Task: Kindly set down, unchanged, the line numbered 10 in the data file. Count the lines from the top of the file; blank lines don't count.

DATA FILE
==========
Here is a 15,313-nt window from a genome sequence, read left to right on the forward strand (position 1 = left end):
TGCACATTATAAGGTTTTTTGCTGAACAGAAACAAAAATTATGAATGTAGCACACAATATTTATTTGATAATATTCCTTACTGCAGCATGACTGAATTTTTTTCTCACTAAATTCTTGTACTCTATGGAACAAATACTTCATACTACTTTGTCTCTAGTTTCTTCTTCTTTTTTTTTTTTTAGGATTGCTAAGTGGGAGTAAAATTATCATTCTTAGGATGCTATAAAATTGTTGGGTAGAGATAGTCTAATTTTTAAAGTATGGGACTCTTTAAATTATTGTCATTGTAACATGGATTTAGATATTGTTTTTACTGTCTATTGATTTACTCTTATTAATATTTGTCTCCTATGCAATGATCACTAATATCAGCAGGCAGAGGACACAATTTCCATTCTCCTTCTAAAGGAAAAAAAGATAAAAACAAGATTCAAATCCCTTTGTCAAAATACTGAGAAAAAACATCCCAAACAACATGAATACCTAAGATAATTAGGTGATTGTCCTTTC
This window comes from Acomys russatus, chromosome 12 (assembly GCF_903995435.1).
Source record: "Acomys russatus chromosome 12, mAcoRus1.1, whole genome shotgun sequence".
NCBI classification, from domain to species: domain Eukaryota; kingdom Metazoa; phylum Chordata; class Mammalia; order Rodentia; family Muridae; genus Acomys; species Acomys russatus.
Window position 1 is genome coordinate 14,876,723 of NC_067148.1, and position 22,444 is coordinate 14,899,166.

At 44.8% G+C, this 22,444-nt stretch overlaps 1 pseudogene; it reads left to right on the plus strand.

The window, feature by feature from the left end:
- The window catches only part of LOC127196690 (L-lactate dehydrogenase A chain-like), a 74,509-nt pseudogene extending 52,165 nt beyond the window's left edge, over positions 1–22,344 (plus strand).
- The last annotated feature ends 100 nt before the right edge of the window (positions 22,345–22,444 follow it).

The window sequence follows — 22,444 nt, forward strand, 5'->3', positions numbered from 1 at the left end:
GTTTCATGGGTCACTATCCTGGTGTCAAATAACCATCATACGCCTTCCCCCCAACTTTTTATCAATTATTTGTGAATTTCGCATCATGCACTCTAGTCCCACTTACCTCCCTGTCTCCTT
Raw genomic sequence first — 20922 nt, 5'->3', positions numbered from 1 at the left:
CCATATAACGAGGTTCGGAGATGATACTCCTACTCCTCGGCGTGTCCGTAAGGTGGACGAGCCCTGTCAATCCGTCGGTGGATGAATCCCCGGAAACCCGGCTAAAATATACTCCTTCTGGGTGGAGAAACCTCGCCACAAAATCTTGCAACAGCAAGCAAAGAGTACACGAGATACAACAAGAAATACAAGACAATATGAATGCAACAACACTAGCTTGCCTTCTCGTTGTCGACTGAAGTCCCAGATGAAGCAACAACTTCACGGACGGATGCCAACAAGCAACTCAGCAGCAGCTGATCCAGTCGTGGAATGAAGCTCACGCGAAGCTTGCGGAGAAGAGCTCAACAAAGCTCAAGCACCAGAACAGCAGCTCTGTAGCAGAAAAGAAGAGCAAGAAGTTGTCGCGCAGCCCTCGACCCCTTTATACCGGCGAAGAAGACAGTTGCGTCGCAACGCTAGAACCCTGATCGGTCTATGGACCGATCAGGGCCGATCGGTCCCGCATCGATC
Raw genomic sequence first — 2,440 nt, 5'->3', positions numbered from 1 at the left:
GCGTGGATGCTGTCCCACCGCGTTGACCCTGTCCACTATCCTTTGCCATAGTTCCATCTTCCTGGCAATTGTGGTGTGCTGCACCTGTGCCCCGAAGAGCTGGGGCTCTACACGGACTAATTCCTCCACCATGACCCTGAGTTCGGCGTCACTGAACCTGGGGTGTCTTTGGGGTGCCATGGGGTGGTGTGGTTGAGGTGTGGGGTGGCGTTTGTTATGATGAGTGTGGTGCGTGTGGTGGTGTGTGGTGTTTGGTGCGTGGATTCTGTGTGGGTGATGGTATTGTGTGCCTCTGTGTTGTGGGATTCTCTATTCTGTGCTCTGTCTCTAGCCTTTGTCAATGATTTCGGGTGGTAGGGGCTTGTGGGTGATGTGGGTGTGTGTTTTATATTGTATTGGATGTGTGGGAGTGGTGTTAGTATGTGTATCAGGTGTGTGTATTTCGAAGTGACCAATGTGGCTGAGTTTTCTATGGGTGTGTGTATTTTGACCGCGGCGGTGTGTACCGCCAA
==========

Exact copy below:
- The last annotated feature ends 100 nt before the right edge of the window (positions 22,345–22,444 follow it).